Canadian railway industry carried 24.1 million tonnes of freight in February, down 5.6% from a year ago, led by drop in domestic loadings, which were affected by harsh winter weather: Statistics Canada
April 30, 2014
– The Canadian railway industry carried 24.1 million tonnes of freight in February, down 5.6% from the same month last year. The decrease in shipment activity was tied to a drop in domestic loadings, which were affected by harsh winter weather.
Domestic rail freight originating in Canada and destined within Canada and other parts of the world decreased 6.7% to 21.1 million tonnes. These shipments are composed of non-intermodal freight (that is, cargo moved via box cars or loaded in bulk) and intermodal freight (that is, cargo moved via containers and trailers on flat cars).
Non-intermodal freight decreased 8.3% to 232,000 carloads. The amount of freight loaded into these cars totalled 18.6 million tonnes, down 8.2%. Among the commodity groups that posted the largest declines in shipments were coal (down 485 000 tonnes), potash (down 384 000 tonnes), other refined petroleum and coal products (down 146 000 tonnes) and lumber (down 124 000 tonnes).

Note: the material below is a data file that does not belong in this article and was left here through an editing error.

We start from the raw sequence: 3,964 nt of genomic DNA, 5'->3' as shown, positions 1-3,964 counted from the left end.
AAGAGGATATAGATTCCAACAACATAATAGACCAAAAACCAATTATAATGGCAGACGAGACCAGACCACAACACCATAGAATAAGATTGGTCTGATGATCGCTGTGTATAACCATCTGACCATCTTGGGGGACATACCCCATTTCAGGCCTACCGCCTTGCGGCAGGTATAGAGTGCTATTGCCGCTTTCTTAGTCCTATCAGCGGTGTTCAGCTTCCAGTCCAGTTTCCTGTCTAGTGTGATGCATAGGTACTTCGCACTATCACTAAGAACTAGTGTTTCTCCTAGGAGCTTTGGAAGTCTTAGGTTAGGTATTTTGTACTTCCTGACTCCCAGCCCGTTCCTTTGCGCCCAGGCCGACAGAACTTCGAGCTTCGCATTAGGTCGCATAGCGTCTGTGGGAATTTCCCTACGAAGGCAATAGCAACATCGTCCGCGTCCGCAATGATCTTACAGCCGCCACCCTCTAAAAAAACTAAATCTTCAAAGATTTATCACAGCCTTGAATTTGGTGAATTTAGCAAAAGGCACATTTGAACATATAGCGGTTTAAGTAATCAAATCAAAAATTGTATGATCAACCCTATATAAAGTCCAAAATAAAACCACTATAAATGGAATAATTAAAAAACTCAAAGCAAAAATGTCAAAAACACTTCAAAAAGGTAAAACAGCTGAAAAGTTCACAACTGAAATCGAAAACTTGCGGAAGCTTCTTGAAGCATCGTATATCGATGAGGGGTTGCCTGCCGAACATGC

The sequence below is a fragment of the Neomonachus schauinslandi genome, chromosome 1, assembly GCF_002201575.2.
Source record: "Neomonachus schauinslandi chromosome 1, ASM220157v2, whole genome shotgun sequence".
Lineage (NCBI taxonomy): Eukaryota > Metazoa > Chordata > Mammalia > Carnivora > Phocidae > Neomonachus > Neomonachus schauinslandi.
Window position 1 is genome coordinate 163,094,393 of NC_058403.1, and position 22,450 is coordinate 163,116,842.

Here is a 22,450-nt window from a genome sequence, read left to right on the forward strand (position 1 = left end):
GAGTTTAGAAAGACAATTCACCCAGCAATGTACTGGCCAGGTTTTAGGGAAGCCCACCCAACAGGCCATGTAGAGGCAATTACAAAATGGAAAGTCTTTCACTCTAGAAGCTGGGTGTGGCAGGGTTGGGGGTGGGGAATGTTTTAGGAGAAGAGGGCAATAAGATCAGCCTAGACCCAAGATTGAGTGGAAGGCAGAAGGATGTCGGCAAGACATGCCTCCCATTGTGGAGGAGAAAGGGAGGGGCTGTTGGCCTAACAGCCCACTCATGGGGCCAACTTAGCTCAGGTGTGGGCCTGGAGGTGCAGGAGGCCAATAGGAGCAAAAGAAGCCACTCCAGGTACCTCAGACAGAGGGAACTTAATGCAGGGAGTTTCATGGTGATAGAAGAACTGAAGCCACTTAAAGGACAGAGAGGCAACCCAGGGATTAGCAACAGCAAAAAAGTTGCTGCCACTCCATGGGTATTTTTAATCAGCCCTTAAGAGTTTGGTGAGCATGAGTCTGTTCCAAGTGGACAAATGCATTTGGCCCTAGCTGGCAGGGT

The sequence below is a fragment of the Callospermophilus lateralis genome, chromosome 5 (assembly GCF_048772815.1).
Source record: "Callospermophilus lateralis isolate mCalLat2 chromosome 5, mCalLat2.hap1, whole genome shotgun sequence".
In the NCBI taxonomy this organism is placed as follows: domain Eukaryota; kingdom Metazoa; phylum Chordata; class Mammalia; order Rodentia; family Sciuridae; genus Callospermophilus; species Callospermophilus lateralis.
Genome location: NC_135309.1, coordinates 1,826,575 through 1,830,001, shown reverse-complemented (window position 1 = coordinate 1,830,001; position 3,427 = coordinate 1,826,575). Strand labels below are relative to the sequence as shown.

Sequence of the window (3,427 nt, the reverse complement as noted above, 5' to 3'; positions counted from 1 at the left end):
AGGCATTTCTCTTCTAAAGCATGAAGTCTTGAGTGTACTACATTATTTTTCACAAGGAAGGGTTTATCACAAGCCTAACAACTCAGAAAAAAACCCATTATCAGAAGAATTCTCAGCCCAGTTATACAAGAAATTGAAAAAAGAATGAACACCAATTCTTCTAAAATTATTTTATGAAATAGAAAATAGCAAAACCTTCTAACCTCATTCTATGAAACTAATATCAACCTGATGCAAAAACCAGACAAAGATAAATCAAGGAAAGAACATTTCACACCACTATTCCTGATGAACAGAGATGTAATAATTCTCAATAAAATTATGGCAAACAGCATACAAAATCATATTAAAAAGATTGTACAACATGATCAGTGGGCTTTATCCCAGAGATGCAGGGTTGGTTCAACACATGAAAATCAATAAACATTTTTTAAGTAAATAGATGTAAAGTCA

The drop in non-intermodal loadings occurred despite strong increases in a number of commodity groups during the month. These included fuel oils and crude petroleum (up 194 000 tonnes), wheat (up 164 000 tonnes) and other chemical products and preparations (up 150 000 tonnes).
Intermodal loadings rose 3.1% to 157,000 units in February. From a tonnage perspective, traffic advanced 6.7% to 2.5 million tonnes. The increase was a result of gains in both containerized cargo shipments and trailers loaded on to flat cars.
Rail traffic received from the United States rose 3.1% to 3.0 million tonnes in February. The gain was tied to higher containerized cargo shipments.